Facebook Instant Personalization’s Impact on Small Town Businesses

by Joanne Steele on February 4, 2011

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Facebook privacy Venn diagramFacebook has been slowly rolling out their new Instant Personalization feature, with the option turned on for everyone a few days ago.

What is Instant Personalization?

Now, your Facebook information that you’ve set to “Everyone” will be shared under limited circumstances with partner websites with the goal of providing you a more personalized experience on those sites.

Supposedly, your friends’ reviews will appear first. Your favorite music will be more readily available. Your interests as expressed on Facebook will be used to configure what you see instantly on these sites.

Only those specific sites with agreements with Facebook have access, and you have to grant permissions.

Should you be concerned about privacy as an individual?

Hopefully you’re using Facebook with care, realizing that “privacy” has a new and constantly changing definition. It’s best to only post and link to what you wouldn’t mind your mother, your boss and a prospective employer to see.

By allowing Instant Personalization, you might find that your experience at partner sites better reflects your style and needs. There is no indication that your choices will be limited, but what you immediately see will be different.

Don’t feel comfortable with that? Here’s how Zack Whittacker at ZDNet suggests you turn Instant Personalization off.

How to turn it off

1. Log into Facebook. In the top right hand corner, click Account, and then Privacy Settings.

2. Under the heading Apps and websites, select Edit your settings.

3. Under the heading Instant personalization, select Edit settings. You may see a popup called ‘Understanding instant personalization’. Just hit Close.

4. At the very bottom of the page, simply untick the box labeled Enable instant personalization on partner websites. This will instantly turn off partner websites accessing your data.

If, however, the option is greyed out but still ticked, this means that Facebook has not yet activated instant personalization just yet. It takes time. Check back in a few hours, or the next day.

As a business owner, what does Instant Personalization mean to your marketing?

We’re moving more and more into an era of ultra personalization. It is becoming less and less likely that your customer will accidentally trip over information online about your business.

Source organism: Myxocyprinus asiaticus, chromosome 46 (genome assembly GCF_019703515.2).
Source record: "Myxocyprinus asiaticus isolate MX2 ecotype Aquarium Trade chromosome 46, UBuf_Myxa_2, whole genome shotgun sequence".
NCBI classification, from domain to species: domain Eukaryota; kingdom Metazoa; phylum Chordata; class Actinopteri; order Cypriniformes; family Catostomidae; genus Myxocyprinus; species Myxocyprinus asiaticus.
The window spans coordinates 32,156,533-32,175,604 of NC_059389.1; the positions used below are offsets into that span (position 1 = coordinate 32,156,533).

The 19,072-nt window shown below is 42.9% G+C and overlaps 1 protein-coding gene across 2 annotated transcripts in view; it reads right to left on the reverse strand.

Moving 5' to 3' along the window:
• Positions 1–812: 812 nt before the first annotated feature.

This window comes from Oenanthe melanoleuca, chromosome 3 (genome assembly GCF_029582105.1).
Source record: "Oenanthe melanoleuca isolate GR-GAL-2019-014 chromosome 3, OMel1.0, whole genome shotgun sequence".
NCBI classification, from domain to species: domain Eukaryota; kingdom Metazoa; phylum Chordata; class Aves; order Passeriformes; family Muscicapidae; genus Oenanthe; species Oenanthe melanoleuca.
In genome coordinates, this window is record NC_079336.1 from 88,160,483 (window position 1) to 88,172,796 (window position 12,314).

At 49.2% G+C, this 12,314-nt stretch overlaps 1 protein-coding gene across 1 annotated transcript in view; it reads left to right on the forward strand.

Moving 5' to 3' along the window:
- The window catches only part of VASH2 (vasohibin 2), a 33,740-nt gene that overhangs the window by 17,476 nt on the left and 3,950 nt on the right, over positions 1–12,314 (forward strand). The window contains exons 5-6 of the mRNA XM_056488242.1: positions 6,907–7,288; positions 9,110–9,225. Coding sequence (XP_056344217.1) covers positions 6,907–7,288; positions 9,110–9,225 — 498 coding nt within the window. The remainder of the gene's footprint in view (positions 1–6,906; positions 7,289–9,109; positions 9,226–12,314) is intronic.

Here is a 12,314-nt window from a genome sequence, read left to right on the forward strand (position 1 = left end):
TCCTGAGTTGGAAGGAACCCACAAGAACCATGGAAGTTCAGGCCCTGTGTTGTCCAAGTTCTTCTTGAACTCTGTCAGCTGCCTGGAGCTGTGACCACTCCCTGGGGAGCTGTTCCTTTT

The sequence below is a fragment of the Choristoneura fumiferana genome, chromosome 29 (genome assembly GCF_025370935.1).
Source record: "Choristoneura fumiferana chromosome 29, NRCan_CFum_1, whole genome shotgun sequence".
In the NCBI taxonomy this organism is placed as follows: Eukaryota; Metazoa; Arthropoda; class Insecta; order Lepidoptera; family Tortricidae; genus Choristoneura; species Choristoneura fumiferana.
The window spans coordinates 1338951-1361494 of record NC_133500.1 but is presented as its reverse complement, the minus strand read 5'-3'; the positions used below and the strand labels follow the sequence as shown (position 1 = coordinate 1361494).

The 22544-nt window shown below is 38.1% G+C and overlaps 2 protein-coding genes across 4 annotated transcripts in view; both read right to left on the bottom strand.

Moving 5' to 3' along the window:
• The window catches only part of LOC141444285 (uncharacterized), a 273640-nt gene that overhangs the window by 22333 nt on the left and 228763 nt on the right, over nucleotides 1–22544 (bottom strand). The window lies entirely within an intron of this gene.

You must embrace engagement or long-tail marketing if you want to be seen online by your prospective customers.

You must take the plunge and focus like a laser on the particular people your business is designed to serve. It’s not enough to be a rafting company, a guide service, a nice little town with a picturesque historic district, a gift shop.

Your marketing needs to zero in you those people who you are in business to serve.

Your rafting company: Families or roughnecks looking for class V whitewater?

Your gift shop: People looking for locally produced items or specific labels of collectibles?

Your town: Fishermen? Foodies? Family campers?

Out of fear that you’ll miss someone, you might be tempted to market using a shotgun approach, trying to appeal to everyone. By doing that, you’ll appeal to nobody and this era of instant personalization will marginalize you even further.

As an individual Facebook user, you might decide to turn off Instant Personalization.

As a business owner, you must face the consequences of this new feature and be prepared for the fact that your customers will probably be leaving it on.

More posts on engagement marketing and identifying your Perfect Customer:

3 Ways “Cultural Fragmentation” Helps Rural Business

Rural Tourism Marketing Secret: Step Into the Mind Of Your Customer

Social Media: Rural Tourism Business Success by Losing Control

Photo on Flickr by MJMonty

1 Kim Phillips February 9, 2011 at 6:34 am

Curious how the “shotgun” approach will miss people, in the context of this Facebook wrinkle. Could you expand on that?

2 Joanne Steele February 12, 2011 at 4:10 pm

Hi Kim, Another good Internet marketer, Sheila Scarborough, calls it “spray and pray.” It’s that traditional approach where you send out a general marketing message hoping that somehow you’ll connect with the right person and exactly the perfect time. Nowadays, people are determining online where and when those connections are made through their keyword searches and using links that capture their attention. Generalized marketing messages miss the mark, while focused messages hit their targets and have a better chance of leading to action, ie, sales, reservations, sign-ups.

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